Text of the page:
One DVD I recently did purchase on impulse is Alice Cooper's Theatre of Death — Live At The Hammersmith 2009 (A). At first glance the package appeared to be an incredible bargain: for less than $20 I got the concert on DVD and CD, with a setlist of 26 songs that pretty much covers his most hummable “classicks.” I didn't take the second glance until I opened the package at home and realized that, in order to run through so many crowd-pleasers in a mere 96 minutes, the act of truncation wouldn't be restricted to the stage guillotine.
While the song-snippet approach reduces the likelihood of me playing the CD a second time, it's certainly an effective tack for Cooper's stage show. The old man and his crew of youngsters don't just canter through his musical ouevre, they sprint through his collected hodgepodge of macabre stage stunts, too. Here, too, the audience pretty much gets the sum total of Coop's legendary antics. I watched it with the kids. I can't remember which one said, “That would be cool to see in person,” but that rather neatly summed up my own thoughts as well.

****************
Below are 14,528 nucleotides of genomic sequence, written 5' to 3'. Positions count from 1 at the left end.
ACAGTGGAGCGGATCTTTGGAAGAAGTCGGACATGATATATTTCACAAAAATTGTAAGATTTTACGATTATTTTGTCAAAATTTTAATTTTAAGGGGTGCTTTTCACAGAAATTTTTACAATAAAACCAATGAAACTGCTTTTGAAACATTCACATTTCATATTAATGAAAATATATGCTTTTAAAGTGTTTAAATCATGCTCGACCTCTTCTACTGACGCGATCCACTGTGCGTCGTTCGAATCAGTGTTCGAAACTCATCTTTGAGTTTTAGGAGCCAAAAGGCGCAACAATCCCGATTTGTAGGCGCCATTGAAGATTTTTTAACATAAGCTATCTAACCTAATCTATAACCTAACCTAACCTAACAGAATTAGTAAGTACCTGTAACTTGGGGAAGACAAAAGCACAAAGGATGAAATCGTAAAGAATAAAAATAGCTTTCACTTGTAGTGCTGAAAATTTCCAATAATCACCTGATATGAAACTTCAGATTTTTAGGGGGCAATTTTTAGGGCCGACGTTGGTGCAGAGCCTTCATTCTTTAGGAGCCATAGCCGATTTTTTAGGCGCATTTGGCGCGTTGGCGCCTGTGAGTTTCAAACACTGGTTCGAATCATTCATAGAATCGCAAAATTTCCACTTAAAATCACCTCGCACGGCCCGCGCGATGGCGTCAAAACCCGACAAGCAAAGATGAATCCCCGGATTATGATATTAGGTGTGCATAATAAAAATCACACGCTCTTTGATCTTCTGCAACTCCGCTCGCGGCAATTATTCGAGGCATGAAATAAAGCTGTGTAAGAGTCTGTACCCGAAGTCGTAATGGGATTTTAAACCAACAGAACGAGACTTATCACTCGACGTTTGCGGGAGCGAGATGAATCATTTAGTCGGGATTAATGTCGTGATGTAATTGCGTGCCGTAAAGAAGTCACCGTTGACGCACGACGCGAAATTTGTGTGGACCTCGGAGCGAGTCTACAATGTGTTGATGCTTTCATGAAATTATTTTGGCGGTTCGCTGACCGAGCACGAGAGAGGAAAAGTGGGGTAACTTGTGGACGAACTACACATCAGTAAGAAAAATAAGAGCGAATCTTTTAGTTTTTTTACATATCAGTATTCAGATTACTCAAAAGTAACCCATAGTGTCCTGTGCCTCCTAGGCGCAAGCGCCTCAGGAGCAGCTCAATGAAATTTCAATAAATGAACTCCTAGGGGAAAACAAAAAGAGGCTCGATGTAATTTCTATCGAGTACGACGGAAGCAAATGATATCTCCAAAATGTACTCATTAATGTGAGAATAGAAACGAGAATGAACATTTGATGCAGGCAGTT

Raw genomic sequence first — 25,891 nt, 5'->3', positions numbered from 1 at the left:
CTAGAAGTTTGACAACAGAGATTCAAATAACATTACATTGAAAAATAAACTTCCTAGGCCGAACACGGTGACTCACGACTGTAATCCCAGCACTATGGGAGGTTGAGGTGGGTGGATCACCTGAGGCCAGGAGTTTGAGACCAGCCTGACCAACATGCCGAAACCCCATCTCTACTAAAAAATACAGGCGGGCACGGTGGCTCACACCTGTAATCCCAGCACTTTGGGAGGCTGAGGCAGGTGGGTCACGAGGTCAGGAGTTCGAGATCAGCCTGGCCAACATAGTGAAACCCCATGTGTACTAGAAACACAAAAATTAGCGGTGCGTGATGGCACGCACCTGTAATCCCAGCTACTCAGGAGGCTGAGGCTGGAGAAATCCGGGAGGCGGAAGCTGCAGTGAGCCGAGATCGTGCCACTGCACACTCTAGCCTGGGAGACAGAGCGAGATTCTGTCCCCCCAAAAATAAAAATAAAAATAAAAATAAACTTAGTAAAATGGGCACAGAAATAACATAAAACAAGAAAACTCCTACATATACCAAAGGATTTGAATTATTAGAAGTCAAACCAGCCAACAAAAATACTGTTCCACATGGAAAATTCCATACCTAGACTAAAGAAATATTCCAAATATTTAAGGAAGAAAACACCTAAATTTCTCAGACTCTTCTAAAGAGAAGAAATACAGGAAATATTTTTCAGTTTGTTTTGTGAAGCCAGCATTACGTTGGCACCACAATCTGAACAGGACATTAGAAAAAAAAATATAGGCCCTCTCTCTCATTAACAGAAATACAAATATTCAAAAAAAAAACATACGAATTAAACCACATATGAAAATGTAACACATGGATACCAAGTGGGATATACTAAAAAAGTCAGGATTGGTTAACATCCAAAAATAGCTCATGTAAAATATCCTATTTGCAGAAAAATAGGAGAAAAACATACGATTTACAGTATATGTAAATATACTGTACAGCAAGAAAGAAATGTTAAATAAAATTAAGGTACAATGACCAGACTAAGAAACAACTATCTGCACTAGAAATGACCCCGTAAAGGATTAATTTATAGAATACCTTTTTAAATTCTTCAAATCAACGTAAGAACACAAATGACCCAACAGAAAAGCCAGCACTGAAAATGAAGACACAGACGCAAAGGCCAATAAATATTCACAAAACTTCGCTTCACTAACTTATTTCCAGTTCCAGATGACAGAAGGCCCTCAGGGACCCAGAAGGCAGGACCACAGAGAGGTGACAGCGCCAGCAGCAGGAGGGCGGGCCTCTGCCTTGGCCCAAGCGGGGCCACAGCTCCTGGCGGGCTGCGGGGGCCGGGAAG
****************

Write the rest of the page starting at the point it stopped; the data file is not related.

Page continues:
As I watched the show I took note of a handful of songs I couldn't quite place. The ever-helpful internet informed me they were all from Goes To Hell (1975, A), an album I had yet to listen to. I corrected that oversight, et voila — I discovered toast! Goes To Hell is one very hammy, self-indulgent, entertaining album. And funny, too: the first time the 13-year-old heard Cooper croon, “I'm Always Chasing Rainbows” she burst into giggles.
Thirty-five years later, Cooper's voice has nowhere near the same expressive range, and the Hammersmith show, so tightly focused on delivering spectacle, leaves no room for Coop's former broad smirk. Back in the day he clearly reveled in the absurdity of it all — the growing feedback loop of fame, controversy, infamy — and took deliberate aim at the jocular vein. The clown has been discarded with the infamy, I think. But it's still gratifying to see Alice Cooper working hard to make sure the audience gets its money's worth. It all remains delightfully energetic nonsense.
WP Flashback: 2007 was the year Cooper got my number.